The investment, Werde said, “handed UMG the market share it needed to dictate terms with partners, and outbid others for top artist and executive talent.”

Others doubt UMG had an exceptional strategy, considering Sony and Warner saw comparable revenue jumps in 2018.

“It’s a matter of riding the streaming wave,” said William Hochberg, a music lawyer at Greenberg Glusker Fields Claman & Machtinger. “I don’t see any label surfing out in front of the others.”

The streaming wave gathered momentum, observers noted, due to better music piracy law enforcement, the ease of smartphone streaming apps and conversion of mobile devices to a cloud platform that allows vast song storage.

Streaming platforms − the most lucrative are Spotify and Apple Inc.’s Apple Music − have persuaded listeners that streaming is worth a monthly cost, usually $9.99.

About 55 percent of this $9.99 goes to record labels, according to a Deutsche Bank report, with each label paid based on how frequently their licensed songs are streamed.

Other reasons for streaming adoption are perhaps tied to proactive steps by UMG, Sony and Warner.

The labels have introduced songs and albums to Spotify analogous to the way motion picture studios introduce new content to Netflix Inc., and also revamped personnel at international subsidiaries.

“The labels are largely doing a wonderful job,” Johnson said.

Finding a partner

But instead of Vivendi basking in the recent glory of its new golden goose, UMG is being partly spun off.

In a July earnings call, Thomas Singlehurst, an analyst at Citigroup Inc. asked de Puyfontaine the reason for the sale.

“Is it because there is a strategic element to the business that needs fixing?” Singlehurst asked. “Or is it just about maximizing the sale value?”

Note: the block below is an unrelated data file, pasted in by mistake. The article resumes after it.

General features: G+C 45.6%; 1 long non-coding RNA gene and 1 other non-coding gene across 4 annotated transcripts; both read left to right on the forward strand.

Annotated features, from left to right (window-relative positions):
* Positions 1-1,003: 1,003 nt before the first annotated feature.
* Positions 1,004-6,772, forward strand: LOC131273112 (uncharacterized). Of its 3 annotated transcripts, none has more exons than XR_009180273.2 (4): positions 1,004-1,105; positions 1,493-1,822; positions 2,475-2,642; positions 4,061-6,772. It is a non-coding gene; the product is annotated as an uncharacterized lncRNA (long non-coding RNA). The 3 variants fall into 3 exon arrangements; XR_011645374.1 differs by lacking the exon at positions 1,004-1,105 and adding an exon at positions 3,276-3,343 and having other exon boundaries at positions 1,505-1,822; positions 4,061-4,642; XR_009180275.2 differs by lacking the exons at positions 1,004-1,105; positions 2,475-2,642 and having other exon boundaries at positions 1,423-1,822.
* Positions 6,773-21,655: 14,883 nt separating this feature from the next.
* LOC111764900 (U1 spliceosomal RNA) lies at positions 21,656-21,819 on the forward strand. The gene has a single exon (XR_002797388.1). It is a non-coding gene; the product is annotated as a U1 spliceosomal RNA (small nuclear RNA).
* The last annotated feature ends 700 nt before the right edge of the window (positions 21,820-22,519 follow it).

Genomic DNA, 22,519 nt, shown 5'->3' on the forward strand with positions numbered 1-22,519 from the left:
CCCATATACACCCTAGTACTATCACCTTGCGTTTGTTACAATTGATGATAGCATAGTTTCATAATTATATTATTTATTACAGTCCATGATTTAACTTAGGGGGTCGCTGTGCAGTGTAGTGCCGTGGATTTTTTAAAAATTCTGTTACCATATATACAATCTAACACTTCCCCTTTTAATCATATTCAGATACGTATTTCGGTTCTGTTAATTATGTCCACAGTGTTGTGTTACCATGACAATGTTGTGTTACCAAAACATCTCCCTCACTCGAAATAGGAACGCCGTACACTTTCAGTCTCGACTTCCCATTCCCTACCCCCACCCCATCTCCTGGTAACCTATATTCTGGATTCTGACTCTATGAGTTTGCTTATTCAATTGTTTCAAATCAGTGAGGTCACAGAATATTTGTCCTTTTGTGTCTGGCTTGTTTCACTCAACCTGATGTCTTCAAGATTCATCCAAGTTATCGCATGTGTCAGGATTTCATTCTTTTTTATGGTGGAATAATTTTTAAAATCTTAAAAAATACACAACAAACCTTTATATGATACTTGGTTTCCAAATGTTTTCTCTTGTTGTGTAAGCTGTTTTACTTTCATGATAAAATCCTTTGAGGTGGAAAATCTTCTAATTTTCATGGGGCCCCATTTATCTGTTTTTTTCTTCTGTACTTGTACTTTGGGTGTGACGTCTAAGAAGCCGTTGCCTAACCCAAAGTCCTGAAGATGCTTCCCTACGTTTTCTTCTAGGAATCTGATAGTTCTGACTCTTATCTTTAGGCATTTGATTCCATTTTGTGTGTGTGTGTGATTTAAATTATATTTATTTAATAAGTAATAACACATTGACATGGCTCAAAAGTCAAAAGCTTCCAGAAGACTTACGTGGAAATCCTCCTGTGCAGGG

De Puyfontaine didn’t give much away with his answer, saying simply that there is “growing interest” and “favorable momentum” in the music industry, and Vivendi hopes to “find a right partner or partners to be able to accelerate this trend.”

All of which could be true.

“The sale announcement did surprise me,” said Vickie Nauman, founder of CrossBorderWorks, a consultancy for record labels and streaming platforms. “There is a bullish view of a music industry continuing to grow.”

Vivendi, though, could be smart to sell now, said Zach Fuller, analyst at Midia Research.

“Not to say revenues will decline,” Fuller said. “But streaming growth is likely to slow from 2019 onwards.”

Whether streaming growth continues, both observers stated, hinges on how it succeeds in new markets in China, Japan, Nigeria and elsewhere.

As for Universal’s price tag, the $50 billion – 50 times the company’s 2018 operating income – could be a bit much, said Lloyd Greif, chief executive of downtown investment bank Greif & Co.

Greif posited JPMorgan wants to get selected as Vivendi’s investment banker to lead the sale: De Puyfontaine noted on the February earnings call Vivendi had not selected banks to work with.

Regarding potential partners, observers more readily gave reasons for why companies wouldn’t, rather than would, want a UMG stake.

Tech giants with streaming platforms including Apple or YouTube, a subsidiary of Alphabet Inc.-owned Google, would likely not make a serious bid for fear of alienating other labels, Johnson said.

The same reason could make live entertainment industry leader Live Nation Entertainment Inc. wary, the music professor said, though Live Nation investor Liberty Media Corp. could throw its hat into the ring.

One possibility is Access Industries Inc., which already owns Warner Music.

Access Industries said it would not comment on any potential investments.